Beautiful, elusive, and refined, Etta Place captivated the nation at the turn of the last century as she dodged the law with the Wild Bunch, led by Butch Cassidy and the Sundance Kid. Her true identity and fate have remained a mystery that has tantalized historians for decades. Now, for the first time, Gerald Kolpan envisions this remarkable woman’s life in a stunning debut novel.
Kolpan imagines that Etta Place was born Lorinda Jameson, the daughter of a prominent financier, who becomes known as the loveliest of the city’s debutantes when she makes her entrance into Philadelphia society. Though her position in life is already assured, her true calling is on horseback. She can ride as well as any man and handle a rifle even better. But when a tragedy leads to a dramatic reversal of fortune, Lorinda is left orphaned, penniless, homeless, and pursued by the ruthless Black Hand mafia.
Rechristened “Etta Place” to ensure her safety, the young woman travels to the farthest reaches of civilization, working as a “Harvey Girl” waitress in Grand Junction, Colorado. There, fate intervenes once more and she again finds herself on the run from the ruthless Pinkerton Detective Agency. But this time she has company. She soon finds herself at the legendary hideout at Hole-in-the-Wall, Wyoming, where she meets the charismatic Butch Cassidy and the handsome, troubled Harry Longbaugh, a.k.a. the Sundance Kid. Through a series of holdups and heists, Etta and Harry begin an epic and ultimately tragic romance, which will be the greatest of Etta’s life. Then, when Etta meets the young and idealistic Eleanor Roosevelt, her life is changed forever.
Blending a compelling love story, high adventure, and thrilling historical drama, Etta is an electrifying novel. With a sweeping 1900s setting, colorful storytelling, and larger-than-life characters, Etta is a debut that is both captivating and unforgettable.Amazon Exclusive: Gerald Kolpan on Etta
Until I actually wrote a novel of my own, I thought all those authors were lying.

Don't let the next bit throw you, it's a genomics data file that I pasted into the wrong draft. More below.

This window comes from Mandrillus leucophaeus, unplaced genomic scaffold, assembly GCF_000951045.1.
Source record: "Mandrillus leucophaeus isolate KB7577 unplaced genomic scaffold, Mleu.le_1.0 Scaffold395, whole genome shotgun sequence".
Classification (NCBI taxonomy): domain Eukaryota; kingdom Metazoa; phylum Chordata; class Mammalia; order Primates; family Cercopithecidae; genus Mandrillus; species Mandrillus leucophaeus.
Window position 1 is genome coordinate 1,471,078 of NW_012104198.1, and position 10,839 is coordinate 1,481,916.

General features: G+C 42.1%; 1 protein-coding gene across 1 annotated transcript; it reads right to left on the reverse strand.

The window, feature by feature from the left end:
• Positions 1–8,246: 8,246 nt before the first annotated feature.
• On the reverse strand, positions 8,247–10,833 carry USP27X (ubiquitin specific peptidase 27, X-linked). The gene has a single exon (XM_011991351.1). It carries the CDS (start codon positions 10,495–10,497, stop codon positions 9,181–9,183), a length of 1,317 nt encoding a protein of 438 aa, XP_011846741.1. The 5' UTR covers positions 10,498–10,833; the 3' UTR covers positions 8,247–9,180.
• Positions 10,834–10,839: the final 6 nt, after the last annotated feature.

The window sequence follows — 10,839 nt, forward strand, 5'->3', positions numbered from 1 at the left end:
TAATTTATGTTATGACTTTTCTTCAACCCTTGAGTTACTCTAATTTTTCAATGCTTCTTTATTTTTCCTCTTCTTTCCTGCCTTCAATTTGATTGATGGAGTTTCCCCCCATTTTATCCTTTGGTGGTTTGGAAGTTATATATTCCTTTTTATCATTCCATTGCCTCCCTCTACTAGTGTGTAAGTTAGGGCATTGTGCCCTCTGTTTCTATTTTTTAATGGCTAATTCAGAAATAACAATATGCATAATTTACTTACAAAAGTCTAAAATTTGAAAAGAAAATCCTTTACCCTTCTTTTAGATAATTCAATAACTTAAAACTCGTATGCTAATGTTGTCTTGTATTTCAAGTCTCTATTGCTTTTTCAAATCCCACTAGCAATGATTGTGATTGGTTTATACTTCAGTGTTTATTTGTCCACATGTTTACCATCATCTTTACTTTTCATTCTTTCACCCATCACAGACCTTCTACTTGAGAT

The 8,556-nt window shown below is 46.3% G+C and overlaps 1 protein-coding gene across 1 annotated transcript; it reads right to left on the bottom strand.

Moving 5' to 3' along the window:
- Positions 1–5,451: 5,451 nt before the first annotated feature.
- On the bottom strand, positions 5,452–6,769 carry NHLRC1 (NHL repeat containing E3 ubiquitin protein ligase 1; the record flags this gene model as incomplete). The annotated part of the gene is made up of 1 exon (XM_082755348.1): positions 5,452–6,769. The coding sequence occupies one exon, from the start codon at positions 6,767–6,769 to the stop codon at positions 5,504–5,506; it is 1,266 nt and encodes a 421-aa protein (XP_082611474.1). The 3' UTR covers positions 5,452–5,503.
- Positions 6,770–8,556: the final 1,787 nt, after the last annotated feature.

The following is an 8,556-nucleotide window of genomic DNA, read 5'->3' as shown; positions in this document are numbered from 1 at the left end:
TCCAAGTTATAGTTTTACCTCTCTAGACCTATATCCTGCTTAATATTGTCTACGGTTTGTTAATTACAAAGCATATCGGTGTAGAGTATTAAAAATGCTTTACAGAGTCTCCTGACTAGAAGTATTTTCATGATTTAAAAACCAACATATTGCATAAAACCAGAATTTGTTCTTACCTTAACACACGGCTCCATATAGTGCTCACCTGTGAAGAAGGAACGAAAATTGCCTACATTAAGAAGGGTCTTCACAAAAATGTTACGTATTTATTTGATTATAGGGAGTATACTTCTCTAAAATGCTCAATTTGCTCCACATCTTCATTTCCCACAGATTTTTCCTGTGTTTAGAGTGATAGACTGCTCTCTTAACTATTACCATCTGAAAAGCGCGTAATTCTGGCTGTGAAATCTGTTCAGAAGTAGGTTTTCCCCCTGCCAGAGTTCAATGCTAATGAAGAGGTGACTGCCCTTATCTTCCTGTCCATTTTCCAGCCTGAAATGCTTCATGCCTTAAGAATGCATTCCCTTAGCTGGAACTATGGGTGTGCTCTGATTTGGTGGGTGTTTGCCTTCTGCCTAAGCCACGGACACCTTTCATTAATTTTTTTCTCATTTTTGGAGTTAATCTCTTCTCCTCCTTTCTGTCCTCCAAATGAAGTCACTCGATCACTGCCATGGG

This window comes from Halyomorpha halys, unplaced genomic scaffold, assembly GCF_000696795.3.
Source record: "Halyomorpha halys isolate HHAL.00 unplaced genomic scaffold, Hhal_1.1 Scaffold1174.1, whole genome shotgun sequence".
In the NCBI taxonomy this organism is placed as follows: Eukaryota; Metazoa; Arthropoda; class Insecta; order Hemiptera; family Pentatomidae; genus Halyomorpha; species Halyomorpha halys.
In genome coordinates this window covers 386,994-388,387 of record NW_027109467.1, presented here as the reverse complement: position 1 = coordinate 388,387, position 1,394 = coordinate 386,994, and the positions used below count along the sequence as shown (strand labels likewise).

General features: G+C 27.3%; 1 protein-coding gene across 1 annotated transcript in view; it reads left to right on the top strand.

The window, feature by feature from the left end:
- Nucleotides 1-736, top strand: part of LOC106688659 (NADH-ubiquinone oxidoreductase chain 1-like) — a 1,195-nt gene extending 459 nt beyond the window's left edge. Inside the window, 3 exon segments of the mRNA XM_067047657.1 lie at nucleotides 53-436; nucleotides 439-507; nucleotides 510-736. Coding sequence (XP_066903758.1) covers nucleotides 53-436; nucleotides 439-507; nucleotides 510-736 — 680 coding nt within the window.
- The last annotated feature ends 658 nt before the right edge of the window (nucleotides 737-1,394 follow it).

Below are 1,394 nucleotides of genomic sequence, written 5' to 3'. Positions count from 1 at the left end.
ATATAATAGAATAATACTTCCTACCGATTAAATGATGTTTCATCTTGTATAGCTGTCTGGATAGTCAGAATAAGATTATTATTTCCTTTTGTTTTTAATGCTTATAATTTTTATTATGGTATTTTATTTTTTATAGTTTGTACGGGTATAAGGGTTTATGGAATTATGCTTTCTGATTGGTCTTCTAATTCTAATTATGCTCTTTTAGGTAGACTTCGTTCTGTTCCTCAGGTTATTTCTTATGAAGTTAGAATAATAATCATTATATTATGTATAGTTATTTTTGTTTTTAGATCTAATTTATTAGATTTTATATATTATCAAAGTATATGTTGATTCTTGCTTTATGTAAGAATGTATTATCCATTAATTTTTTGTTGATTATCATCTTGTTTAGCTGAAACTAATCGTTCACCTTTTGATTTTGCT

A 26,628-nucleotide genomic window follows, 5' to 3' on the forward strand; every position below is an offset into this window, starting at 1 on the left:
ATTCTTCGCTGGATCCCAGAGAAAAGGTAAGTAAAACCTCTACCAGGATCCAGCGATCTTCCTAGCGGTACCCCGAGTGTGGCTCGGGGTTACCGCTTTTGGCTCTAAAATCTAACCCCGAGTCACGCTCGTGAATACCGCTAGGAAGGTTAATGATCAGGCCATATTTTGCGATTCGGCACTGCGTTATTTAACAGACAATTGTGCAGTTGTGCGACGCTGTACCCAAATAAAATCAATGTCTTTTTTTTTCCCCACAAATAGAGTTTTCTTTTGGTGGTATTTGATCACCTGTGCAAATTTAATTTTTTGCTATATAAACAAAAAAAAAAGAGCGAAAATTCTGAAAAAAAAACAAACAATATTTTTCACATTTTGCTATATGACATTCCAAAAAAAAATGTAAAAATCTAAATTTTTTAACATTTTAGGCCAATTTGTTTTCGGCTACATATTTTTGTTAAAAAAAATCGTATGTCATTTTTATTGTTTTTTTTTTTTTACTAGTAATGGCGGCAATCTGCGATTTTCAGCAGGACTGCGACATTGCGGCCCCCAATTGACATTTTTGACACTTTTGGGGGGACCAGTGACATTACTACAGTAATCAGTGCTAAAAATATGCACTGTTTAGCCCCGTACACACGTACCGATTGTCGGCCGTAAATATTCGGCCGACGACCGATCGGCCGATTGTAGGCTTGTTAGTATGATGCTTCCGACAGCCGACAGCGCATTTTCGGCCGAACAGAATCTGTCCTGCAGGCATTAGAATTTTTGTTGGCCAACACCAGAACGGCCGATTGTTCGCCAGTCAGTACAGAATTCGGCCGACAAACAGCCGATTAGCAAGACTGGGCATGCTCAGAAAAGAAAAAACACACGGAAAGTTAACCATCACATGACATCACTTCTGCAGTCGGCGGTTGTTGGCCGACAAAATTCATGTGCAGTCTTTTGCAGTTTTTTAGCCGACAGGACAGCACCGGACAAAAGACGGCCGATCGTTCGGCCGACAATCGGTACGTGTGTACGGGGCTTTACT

I would read interviews with them in newspapers and magazines. I would hear them on NPR and see them on television; and they always seemed to say the same thing:
"I really had to follow the characters where they wanted to go. At some point, they developed minds of their own."
These seasoned scribes sat down at their PCs and Macs, and after having composed outlines, drawn diagrams, attended workshops and generally obsessed about a plot, sometimes for years, they were now prepared to stand by and watch the creatures they'd created stand up, stretch, and light off for literary parts unknown.
Sounded like a lot of pretentious nonsense to me.
Well, I'm here to tell you that those writers were as truthful as Lincoln.
All anyone has to do is take a look at the initial outline of my novel, Etta, and then read the finished work to realize that once those heroes and villains start moving around on a page, they're apt to end up anywhere.
A few examples:
Did I foresee any of this? Hell, no.
So not only do people in books have minds of their own, it's a good idea for their creators to hotfoot it after them when they stray into uncharted territory; you never know what wonders they'll find.
Besides, it gives you a great comeback when readers and critics question why your main character did one thing instead of another.
"Hey... it was her idea, not mine." --Gerald Kolpan
(Photo © Jonathan Rubin)
From Publishers Weekly
Copyright © Reed Business Information, a division of Reed Elsevier Inc. All rights reserved.